Tonight, Trump debates the man he's spent months taunting as 'Sleepy Joe'
Watch the debate here live; special coverage begins at 7 p.m. ET
We're about to find out whether a central message of the Trump campaign withstands the scrutiny of 90 minutes in the glare of television lights.
U.S. President Donald Trump and his rival Joe Biden are about to go head-to-head in the first and possibly most important of three televised debates, starting at 9 p.m. ET.
CBC News will have special live America Votes coverage of the presidential debate, with several options for viewers and listeners.
The debate will be broadcast at 9 p.m. ET on CBC News Network, which can also be streamed at CBCNews.ca and through the CBC Gem app. Pre-debate coverage hosted by Carole MacNeil in Toronto and Lyndsay Duncombe in Washington starts at 7 p.m.
CBC Radio One listeners can tune in between 9 p.m. and 11 p.m. for coverage hosted by Susan Bonner and Piya Chattopadhyay.
Which gives tens of millions a chance to judge for themselves a basic premise of the president's campaign argument: that his opponent is sliding into senility and too mentally feeble to lead an administration.
It's been the recurring theme of video clips churned out by the president's social media operation showing Biden verbal gaffes — some are deceptively edited, some are not, and they collectively push the notion that he'd be a mere figurehead in his own administration.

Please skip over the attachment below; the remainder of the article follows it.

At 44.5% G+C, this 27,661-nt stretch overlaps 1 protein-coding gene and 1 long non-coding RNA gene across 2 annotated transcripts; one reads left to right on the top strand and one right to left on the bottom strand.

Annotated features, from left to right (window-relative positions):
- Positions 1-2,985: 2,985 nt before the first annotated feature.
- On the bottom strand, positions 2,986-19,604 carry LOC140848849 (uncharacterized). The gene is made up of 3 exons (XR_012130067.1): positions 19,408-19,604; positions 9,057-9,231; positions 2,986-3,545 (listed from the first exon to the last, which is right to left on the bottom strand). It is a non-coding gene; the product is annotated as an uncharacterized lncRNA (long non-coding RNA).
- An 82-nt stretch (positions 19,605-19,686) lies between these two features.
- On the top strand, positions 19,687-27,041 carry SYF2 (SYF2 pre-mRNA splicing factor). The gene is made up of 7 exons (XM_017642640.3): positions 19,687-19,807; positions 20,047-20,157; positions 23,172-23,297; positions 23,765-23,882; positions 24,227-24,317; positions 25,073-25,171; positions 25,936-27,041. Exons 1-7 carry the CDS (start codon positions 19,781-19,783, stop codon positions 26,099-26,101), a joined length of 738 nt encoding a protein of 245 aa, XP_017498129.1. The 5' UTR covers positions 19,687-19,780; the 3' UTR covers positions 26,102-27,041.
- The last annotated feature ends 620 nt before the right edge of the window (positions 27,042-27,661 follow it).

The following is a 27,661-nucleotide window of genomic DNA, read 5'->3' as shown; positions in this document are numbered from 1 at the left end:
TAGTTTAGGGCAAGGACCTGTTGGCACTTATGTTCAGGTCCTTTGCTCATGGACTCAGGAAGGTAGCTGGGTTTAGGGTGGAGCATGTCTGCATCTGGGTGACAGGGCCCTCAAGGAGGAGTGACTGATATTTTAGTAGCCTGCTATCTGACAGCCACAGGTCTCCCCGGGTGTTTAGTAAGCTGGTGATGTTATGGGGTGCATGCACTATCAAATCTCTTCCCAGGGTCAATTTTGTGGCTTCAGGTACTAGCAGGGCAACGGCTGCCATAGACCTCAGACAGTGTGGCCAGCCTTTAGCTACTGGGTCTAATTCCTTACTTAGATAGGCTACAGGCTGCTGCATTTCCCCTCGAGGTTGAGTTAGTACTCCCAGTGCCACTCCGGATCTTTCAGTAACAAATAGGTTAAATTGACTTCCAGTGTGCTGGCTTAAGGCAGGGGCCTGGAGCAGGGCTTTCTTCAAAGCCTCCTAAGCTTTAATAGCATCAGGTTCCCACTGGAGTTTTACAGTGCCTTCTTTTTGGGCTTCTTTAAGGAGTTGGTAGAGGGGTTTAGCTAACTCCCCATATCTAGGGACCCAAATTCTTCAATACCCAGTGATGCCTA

The president has, approximately 120 times on Twitter, referred to his opponent as "Sleepy Joe." Trump's son repeated the message Monday.
"Joe Biden can't remember where he is 50 per cent of the time. He forgets the office he's running for," Donald Trump Jr. told Fox News.
He is the "most inept" candidate "in terms of speaking, in terms of ability."
WATCH | CBC's Katie Simpson is in Cleveland for tonight's debate:
This first debate could be Trump's best chance to turn things around as he consistently trails in national polls while remaining close in several key swing states.
By the time of the later debates, on Oct. 15 and 22, more voter opinions will have hardened. Fewer viewers will, if history is any guide, tune into those later ones; and more advance ballots will already have been cast.
That's why some campaign veterans have been claiming for many weeks that Sept. 29 was the date they were watching.
The debate in Cleveland will be moderated by Chris Wallace, a well-regarded, straight-shooting Fox News interviewer.
The topics, as chosen by Wallace, are:
- Trump's and Biden's records. Expect Trump to focus heavily on the booming pre-COVID economy. Pro-Biden groups are arguing that neither the economy nor manufacturing jobs grew faster under Trump. Count on Biden bringing up a New York Times investigation into Trump's taxes.
- The Supreme Court. Trump has reason to hope the upcoming nomination battle over Amy Coney Barrett energizes conservative-leaning voters. Expect Biden to turn this into a conversation about health care. The main Democratic talking point now is to link this fight to the social safety net. Coney Barrett has criticized the so-called Obamacare law, which the court will examine one week after the election. Millions of people gained health coverage under this law.
- COVID-19. The health care discussion will spill over here. Trump will likely argue that he limited travel at a time Democrats — including Biden — opposed it. Biden will point to the high U.S. death rate; failures in testing; and Trump's own misleading rhetoric about the virus. Biden's platform also calls COVID-19 a wakeup call that exposed other failures of the U.S. safety net.